I’ve heard it said that a person’s mind is only as clear as the messiest room in their home environment. Uh-oh. When I first heard that (many years ago) my thoughts went straight to our garage, with its cobwebs, piles of towing chains, furry dog beds and a defunct refrigerator. Little screws, nails, nuts and bolts mingled in various rusty coffee cans. Power tools were menacing in an intimidating tangle of Mikita blue, DeWalt yellow and mega-extension cord orange.

After a purge and sort, which necessitated a few trips to the dump for large items and a few weeks of full garbage and recycling bins, my husband and I got a clear idea of what kind of storage we needed and went shopping.

Once we bought sturdy shelves and a good tool box, our garage began to get into shape. Getting everything up off the floor is an enormous component of a clean, organized garage. Paint and painting supplies went on to shelves, as did power tools. Gardening items like rakes and hoes hang from hooks on connecting rails (rubbermaid.com) and small tools are organized in a large tool box that is on casters so that it can roll to where it’s needed.

Extra cords have been rolled and hung on S-hooks at the corners of the shelves. Miscellaneous small items, such as outlet covers, gloves, tape, boxes of nails and picture hangers, have been sorted into shoebox-sized plastic containers. All are labeled.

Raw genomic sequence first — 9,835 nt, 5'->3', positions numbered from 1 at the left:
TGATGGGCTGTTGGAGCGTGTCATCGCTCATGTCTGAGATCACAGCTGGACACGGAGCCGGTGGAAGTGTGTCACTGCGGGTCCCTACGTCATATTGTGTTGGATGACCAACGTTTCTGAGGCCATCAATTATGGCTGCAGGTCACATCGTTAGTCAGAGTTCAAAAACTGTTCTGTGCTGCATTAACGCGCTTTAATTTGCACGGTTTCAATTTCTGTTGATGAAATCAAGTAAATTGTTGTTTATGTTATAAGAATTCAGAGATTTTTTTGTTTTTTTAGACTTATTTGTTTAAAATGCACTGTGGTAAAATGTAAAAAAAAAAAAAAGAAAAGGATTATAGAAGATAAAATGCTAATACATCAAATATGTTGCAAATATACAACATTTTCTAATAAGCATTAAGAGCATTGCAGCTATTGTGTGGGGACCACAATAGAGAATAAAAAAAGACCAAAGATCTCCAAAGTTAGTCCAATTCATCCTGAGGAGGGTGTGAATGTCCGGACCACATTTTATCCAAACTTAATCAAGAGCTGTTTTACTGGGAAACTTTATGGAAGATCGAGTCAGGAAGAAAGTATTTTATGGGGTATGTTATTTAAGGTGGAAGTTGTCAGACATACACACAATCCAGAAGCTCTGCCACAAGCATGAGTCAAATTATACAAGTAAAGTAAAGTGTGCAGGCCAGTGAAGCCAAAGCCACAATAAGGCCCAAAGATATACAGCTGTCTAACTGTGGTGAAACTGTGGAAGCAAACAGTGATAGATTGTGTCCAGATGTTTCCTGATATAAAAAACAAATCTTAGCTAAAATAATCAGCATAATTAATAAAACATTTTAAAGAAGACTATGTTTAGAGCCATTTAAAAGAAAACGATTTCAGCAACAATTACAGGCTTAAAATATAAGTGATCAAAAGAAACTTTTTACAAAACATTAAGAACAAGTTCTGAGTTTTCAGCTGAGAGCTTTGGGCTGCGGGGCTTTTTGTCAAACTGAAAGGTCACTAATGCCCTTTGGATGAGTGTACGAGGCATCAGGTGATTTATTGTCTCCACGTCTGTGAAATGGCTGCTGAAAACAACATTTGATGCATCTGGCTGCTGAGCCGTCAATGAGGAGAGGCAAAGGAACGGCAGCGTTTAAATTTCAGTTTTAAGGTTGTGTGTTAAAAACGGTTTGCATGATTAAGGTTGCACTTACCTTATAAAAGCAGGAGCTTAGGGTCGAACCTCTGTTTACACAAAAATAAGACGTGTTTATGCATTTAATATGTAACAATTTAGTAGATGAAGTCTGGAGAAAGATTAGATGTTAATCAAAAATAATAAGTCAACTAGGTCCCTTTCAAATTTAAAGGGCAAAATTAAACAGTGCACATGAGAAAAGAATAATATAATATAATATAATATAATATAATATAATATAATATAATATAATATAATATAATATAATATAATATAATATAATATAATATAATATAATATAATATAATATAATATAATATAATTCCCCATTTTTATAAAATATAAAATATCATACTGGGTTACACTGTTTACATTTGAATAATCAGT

Clutter problems in any area, even the garage, often begin at the point of purchase. This goes triple for nails, screws and the like. We had plenty of loose screws, nuts, bolts and nails from all the times we thought it might be nice to have extra on hand. Now I buy only what we need for a specific project.

The stuff we use the least or once annually (Christmas decorations, hunting gear, Halloween costumes) is stored on the highest shelves. Items we use regularly are stored at heights between the knees and the shoulders for easy access and lifting. Also, it leaves the floor clear for regular sweeping and helps prevent nesting opportunities for rodents.

I feel more peaceful with every square foot of garage we organize. Unfortunately, it’s a never ending battle. We’ve had to divide it into my side (where I park my car) and his side (which contains enough tools to build a Winchester house). I’ve promised to not trespass on his side of the garage. This agreement is working, sort of. I still feel some psychological repercussions. Do we really need eight wheelbarrows?

The garage gives me organizing humility and increased empathy for my clients. Still, I encourage all of us to go for our highest garage potential. Get in touch with your priorities — the couch or the Corolla? Your skinny clothes circa 1974 or a chest freezer that could store food for the family and make meal-planning easier? Ancestral antiques that you’ve never really liked or shelter for tools and supplies for the garden you adore?

There are no wrong answers in organizing — it is all about you, your family, and the lives that you choose to live. You’ll probably have to compromise, like I did, but I believe that the more conscious these choices are, the more mental clarity you’ll enjoy.